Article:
Anticipating Test Content What's going to be on the test? (Study Guides and Strategies)

Review Tools for Tests Four excellent study tools to prepare for a test ( Study Guides and Strategies)

Test Preparation Learn why how you prepare for a test is more important than how much time you study. (Muskingum College)


Taking an Online Exam: Multiple Choice Tests

Photo taken from above looking down at a woman seated before a computer and pointing at the screen as if to focus on something

  • Budget your time if the test has a cutoff point. Keep a clock nearby so you know how much time remains as you work through the questions.

  • Preview the entire test to get an idea of where the trouble spots are located and where you feel confident of the answers.

  • Answer the questions that you know. Write down the numbers of questions you skip so you can easily go back and answer them later.

  • Watch for absolute or categorical statements in true-false questions. They are usually false.

  • Remember that generalizations are usually only partially true.

  • Read the "stem" of multiple choice questions and try to answer them for yourself before you look at the choices. Then pick the answer closest to yours.

  • Read all the possible answers in multiple choice questions even if you think the first or second choice is correct.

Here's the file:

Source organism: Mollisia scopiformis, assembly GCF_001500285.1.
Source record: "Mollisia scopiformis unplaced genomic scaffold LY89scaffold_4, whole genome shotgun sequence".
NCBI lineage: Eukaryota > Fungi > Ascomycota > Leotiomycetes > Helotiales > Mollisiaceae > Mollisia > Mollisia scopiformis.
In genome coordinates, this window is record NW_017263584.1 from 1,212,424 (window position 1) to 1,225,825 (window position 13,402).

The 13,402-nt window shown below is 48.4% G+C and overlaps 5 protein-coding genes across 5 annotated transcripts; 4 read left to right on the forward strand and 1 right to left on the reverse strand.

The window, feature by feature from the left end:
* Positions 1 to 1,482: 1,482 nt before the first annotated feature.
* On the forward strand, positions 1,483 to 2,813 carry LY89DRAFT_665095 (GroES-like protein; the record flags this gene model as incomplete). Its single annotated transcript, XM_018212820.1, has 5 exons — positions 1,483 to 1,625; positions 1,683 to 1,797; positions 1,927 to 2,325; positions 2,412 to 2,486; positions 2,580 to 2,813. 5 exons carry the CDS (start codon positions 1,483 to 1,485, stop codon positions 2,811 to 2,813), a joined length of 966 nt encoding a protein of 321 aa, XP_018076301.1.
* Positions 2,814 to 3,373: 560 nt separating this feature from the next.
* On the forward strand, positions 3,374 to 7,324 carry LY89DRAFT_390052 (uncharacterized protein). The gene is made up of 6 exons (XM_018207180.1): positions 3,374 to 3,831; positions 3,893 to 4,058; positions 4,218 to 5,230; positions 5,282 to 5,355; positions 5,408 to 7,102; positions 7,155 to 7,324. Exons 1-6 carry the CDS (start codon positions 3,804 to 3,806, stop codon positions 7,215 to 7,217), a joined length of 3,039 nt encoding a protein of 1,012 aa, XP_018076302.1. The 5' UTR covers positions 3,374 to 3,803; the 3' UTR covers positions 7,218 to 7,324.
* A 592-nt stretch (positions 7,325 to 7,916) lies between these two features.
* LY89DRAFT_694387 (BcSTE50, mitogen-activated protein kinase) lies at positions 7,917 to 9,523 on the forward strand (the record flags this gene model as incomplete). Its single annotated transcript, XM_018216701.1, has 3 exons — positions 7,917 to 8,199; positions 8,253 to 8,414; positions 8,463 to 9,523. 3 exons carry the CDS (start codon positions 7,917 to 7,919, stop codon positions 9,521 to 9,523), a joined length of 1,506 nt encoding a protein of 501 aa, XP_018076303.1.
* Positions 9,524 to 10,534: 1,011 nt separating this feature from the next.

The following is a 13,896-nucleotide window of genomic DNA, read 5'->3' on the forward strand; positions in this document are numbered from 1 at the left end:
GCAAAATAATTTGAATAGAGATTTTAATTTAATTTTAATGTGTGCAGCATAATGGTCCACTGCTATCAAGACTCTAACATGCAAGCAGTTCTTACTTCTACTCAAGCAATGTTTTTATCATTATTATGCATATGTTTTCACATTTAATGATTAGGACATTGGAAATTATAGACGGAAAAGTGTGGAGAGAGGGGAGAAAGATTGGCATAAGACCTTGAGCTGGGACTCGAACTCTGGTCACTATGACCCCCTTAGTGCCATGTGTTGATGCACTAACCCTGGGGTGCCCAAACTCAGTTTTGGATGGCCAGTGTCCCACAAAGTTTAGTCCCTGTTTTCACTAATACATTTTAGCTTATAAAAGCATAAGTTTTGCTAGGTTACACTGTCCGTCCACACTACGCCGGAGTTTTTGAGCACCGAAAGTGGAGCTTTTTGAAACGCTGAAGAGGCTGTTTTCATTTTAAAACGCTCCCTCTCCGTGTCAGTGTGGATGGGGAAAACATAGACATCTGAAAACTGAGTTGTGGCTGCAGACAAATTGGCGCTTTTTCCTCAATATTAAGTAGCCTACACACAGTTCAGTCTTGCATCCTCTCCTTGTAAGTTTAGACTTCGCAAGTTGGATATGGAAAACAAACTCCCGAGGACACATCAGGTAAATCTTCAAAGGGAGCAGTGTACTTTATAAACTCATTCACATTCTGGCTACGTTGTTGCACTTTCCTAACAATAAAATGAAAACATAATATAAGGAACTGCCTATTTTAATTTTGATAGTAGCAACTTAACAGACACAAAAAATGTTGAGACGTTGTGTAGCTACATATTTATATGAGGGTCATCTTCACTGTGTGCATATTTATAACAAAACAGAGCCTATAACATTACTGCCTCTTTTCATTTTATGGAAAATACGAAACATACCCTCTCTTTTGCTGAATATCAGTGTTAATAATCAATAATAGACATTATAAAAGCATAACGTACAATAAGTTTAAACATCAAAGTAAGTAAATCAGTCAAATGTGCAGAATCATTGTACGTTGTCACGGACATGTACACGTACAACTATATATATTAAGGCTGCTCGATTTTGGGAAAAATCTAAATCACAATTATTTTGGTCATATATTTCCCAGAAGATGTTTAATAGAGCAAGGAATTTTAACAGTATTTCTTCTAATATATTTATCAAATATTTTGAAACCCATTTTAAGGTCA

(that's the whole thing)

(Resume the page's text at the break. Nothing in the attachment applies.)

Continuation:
• Eliminate alternatives in multiple choice and matching questions so you narrow your choice and increase the probability of a correct answer.

  • Guess at an answer (unless there is a guess penalty) rather than leave a blank—you might be right! If you have time, go back at the end and give it further thought. Use scratch paper to mark the numbers of the questions you were not sure of so you know exactly which ones to review.

  • Change an answer if you can think of a concrete reason that makes your first answer wrong.


Taking an Online Exam: Short Answer and Essay Tests

Photo of a man sitting in a chair reading information from his laptop computer. All of the lights are off in the room and the only light is from the computer screen.

  • To ensure you don't lose your answers if there is a problem with the Blackboard connection, write your responses in a word processor so they can easily be retrieved. Then cut and paste your answers into the appropriate test boxes.

  • If more there is more than one question, select the one you feel the most confident about to respond to first. As you write, the connections you make about the topic will remind you of information that relates to additional questions.